I can’t tell you how many times I’ve wished I could send my children to Teacher Tom’s preschool class. His community preschool serves 2 through 5 year olds, and he writes about their days, their projects, their living and learning journeys at Teacher Tom: Teaching and Learning from Preschoolers. His blog has helped me better embrace the mess of childhood, as well as to give my kids more room to explore and experiment.

One of my favorite of his posts on toddlers describes them as “mad scientists rushing around the laboratory of life pushing buttons to see what happens. They push the ‘button’ of smiling at a stranger: the stranger smiles back. They push the button of helping a friend: the friend says, ‘Thank you.’ They push the button of hitting another kid: the kid cries.”

He goes on to share his peaceful ways of managing normal toddler behavior (hitting, biting, kicking, and so on).

The Emotional Life of the Toddler

In Alicia Liberman’s “The Emotional Life of the Toddler,” we learn about the science and psychology of being two (or thereabouts). She explains how games of hide-and-seek help toddlers learn that mama will always come back to her, strengthening her secure base attachment. We learn how play is a toddler’s main way of managing anxiety – an opportunity for her to experiment and to safely suspend normal social rules. And we come to understand – from the toddler’s viewpoint – some of the normal challenges our little ones experience, from anxiety to potty learning.

This is another of those books that help me remember that our challenges are normal. It helps me regain compassion in the midst of parental angst. You can read a good chunk of it on Google Books.

Janet Lansbury: Elevating Childcare

Janet Lansbury, a proponent of Resources for Infant Educators (RIE), believes that infants and children should be respected and treated as people, right from the beginning. Her approach to parenting and childcare encourages parents to make positive connections with their children, to develop age-appropriate boundaries, and to trust that children will internalize our lessons. Here are some of Janet’s thoughts on helping toddlers resolve conflict:

“It’s a big challenge to let go of our adult wish to tie a neat bow around our children’s disagreements and avoid their emotional outbursts. But our interventions can prevent children from learning much of anything other than that they are dependent on us to fix these situations, incapable of handling conflicts themselves.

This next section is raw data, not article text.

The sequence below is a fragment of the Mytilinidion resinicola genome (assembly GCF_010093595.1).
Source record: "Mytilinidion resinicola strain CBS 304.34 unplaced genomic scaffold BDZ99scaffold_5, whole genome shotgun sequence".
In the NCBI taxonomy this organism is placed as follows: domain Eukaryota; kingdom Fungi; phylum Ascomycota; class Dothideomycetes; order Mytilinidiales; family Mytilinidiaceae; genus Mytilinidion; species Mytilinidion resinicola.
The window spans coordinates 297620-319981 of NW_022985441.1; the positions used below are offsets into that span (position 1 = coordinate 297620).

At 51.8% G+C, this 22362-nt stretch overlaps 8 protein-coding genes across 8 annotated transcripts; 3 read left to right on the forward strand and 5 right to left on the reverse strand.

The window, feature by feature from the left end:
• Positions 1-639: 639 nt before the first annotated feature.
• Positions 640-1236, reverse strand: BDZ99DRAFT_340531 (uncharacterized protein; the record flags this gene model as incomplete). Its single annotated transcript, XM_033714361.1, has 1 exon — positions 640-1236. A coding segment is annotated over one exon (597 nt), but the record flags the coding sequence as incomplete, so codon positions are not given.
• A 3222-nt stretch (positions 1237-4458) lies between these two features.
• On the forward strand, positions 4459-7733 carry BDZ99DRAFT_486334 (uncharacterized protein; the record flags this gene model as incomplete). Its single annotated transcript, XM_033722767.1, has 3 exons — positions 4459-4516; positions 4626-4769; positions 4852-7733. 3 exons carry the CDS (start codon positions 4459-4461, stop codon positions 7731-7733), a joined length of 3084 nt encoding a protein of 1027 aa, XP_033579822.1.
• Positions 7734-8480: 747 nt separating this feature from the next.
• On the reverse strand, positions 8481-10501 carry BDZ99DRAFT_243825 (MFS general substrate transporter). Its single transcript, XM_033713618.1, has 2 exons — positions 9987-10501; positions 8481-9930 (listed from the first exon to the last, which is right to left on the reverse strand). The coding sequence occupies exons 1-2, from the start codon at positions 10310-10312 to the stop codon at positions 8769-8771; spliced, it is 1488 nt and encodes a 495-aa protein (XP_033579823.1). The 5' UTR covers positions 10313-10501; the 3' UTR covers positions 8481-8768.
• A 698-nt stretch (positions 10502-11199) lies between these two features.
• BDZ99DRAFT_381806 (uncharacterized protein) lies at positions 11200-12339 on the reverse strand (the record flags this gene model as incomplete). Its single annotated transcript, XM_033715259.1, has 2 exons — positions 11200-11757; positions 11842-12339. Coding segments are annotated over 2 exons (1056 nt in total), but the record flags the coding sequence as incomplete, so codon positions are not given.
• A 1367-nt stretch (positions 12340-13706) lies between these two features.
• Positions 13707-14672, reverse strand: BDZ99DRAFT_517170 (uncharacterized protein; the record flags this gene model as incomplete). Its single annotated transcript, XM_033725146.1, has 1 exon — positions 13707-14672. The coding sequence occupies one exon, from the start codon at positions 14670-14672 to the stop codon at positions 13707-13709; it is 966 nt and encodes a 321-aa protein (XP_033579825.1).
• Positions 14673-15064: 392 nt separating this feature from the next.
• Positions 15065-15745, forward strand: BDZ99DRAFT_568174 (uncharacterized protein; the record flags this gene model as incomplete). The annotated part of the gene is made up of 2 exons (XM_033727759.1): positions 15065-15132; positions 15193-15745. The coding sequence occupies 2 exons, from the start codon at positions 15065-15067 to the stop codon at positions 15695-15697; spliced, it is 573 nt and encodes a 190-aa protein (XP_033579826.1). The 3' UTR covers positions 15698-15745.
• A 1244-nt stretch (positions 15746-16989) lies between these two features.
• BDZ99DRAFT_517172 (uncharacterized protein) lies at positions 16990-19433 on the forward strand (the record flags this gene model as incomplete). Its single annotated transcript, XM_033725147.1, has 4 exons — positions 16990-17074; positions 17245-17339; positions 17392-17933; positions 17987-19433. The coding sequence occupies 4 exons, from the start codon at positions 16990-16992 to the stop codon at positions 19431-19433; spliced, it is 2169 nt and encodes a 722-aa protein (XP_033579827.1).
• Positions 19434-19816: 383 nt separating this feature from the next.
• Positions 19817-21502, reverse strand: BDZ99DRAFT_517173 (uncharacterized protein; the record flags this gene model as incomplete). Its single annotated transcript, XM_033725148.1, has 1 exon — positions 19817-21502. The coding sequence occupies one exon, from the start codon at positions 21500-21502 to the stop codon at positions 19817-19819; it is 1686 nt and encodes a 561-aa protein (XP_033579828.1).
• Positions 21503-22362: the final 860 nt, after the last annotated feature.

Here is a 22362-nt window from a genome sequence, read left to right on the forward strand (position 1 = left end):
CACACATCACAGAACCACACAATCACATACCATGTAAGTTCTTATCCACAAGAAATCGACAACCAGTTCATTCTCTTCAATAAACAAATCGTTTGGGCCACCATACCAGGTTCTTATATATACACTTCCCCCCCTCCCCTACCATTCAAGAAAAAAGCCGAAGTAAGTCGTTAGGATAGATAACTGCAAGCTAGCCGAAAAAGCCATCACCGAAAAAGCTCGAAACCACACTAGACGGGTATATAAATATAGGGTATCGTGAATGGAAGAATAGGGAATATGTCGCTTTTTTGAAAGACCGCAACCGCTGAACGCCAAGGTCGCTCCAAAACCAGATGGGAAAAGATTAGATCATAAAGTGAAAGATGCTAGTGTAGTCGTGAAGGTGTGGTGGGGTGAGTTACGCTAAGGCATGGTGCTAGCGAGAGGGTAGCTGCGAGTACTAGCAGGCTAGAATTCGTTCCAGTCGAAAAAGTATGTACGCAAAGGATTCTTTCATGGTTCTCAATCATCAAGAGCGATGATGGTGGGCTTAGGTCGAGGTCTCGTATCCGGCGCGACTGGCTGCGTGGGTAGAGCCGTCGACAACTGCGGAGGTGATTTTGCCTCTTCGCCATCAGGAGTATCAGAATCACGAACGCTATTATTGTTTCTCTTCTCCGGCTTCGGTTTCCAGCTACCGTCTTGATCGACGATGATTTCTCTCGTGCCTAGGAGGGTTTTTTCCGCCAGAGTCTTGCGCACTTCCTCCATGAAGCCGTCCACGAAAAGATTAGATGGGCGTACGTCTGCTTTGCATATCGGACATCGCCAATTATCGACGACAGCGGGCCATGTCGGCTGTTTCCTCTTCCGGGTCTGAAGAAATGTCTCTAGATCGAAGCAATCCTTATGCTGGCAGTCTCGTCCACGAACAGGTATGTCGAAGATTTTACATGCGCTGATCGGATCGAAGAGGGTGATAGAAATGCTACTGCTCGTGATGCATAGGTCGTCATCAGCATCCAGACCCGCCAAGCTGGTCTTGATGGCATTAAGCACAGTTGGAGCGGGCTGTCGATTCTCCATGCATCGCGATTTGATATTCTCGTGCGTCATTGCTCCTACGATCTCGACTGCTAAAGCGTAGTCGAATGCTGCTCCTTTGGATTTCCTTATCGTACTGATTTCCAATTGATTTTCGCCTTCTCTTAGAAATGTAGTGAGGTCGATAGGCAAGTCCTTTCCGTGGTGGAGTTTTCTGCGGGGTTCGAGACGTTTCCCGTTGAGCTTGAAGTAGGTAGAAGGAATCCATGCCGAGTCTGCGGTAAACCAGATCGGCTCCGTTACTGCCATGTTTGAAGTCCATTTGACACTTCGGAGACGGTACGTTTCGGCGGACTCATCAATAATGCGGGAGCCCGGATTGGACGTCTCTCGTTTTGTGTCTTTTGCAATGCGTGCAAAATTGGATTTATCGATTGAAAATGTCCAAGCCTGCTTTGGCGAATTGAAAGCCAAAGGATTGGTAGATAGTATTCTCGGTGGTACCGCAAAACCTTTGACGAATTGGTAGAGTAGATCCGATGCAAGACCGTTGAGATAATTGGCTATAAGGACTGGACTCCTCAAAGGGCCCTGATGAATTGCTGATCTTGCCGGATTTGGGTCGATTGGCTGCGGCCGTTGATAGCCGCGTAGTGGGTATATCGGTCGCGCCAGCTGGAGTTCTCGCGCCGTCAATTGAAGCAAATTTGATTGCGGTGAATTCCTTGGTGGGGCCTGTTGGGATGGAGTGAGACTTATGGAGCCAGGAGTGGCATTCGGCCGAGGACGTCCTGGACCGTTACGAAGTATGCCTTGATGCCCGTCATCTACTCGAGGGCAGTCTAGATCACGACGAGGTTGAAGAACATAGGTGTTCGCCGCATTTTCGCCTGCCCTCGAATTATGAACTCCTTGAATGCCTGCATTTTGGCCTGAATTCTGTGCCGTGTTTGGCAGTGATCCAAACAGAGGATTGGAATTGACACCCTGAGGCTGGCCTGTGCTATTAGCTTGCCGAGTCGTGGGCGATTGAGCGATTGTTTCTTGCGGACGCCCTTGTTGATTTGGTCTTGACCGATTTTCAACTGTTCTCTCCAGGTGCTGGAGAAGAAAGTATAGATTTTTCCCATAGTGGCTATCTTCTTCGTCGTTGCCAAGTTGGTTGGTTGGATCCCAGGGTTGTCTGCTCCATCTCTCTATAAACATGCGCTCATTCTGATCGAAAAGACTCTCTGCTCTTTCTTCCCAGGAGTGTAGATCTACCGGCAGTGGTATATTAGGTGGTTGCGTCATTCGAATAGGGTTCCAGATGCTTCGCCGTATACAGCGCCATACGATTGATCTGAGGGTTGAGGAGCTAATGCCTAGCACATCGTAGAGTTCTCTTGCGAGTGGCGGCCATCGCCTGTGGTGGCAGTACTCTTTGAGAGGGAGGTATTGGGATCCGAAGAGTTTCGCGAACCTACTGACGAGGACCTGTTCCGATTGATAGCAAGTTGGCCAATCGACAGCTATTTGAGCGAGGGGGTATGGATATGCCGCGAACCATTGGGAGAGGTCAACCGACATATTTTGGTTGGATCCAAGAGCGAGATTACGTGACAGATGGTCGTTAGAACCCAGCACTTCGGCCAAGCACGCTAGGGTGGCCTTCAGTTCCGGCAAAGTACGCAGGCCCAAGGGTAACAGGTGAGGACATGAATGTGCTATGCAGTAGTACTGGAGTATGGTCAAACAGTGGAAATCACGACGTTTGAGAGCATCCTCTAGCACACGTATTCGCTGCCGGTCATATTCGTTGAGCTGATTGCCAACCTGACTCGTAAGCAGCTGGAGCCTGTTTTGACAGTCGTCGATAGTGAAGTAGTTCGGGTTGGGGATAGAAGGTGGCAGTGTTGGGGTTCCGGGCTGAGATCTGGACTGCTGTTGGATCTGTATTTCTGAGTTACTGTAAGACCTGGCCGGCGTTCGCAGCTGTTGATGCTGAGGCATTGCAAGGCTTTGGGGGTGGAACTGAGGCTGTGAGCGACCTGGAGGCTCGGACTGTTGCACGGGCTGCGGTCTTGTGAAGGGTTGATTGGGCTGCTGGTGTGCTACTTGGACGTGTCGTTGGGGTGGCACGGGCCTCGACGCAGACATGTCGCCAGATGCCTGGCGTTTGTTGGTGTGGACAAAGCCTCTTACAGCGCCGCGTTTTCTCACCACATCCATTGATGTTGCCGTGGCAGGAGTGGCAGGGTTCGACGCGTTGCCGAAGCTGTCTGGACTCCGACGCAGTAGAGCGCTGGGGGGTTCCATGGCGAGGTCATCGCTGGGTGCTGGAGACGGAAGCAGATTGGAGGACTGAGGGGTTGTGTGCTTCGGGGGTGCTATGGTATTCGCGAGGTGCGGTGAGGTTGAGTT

Resolving it for them includes demanding that toddlers share or take turns, as well as offering ideas and suggestions like, ‘How about you both hold onto the pail and carry it together? There you go!’

The challenge for parents is to allow children to safely engage in conflict and resolve it their way, rather than letting our discomfort or impatience get the better of us. The more we say and do for our children in these situations, the less they will learn to handle themselves. Trust and patience must precede learning.”

Resources on Code Name: Mama

I’ve written quite a few posts on parenting toddlers. Here are a few of my favorites:

What are your favorite resources for parenting toddlers?


Both photos were adapted with permission (added words) from Nate Grigg via Flickr Creative Commons (Amazing Resources/happy toddler and Spank/sad toddler)
Author’s note – of course this toddler had not been spanked in this picture. I simply searched for photos on Flickr of “sad toddlers” and came across this cutie. Also, Nate Grigg has some amazing pictures.


Carnival of Natural Parenting -- Hobo Mama and Code Name: MamaVisit Hobo Mama and Code Name: Mama to find out how you can participate in the next Carnival of Natural Parenting!

Please take time to read the submissions by the other carnival participants:

(This list will be updated by afternoon May 13 with all the carnival links.)

  • Making Space — Kellie at Our Mindful Life is adjusting her thinking and making room for her babies to stay near her.
  • The Best Parenting Resources for Parents of Toddlers — Toddlers can be so challenging. Not only are they learning how to exert their independence, but they simply do not have the developmental ability to be calm and logical when they are frustrated. It’s the nature of the beast. I mean … the toddler. Here are Dionna at Code Name: Mama‘s favorite books and articles about parenting a toddler.
  • The Fab Five Stages so Far — Laura from Pug in the Kitchen couldn’t choose just one stage for this carnival and is sharing her top five favorite stages in the young lives of her son and daughter at Natural Parents Network.
  • The best parts of ages 0-6 — Lauren at Hobo Mama gives a breakdown of what to expect and what to cherish in each year.
  • Lessons from Parenting a Three-Year-Old — Ana and Niko at Panda & Ananaso are quickly approaching the end of an era — toddlerhood. She shares some of her thoughts on the last two years and some tips on parenting through a time rife with change.
  • Feeling Needed — Jorje of Momma Jorje ponders which developmental stage is her favorite and why. She bares it for us, seemingly without fear of judgment. You might be surprised by her answer!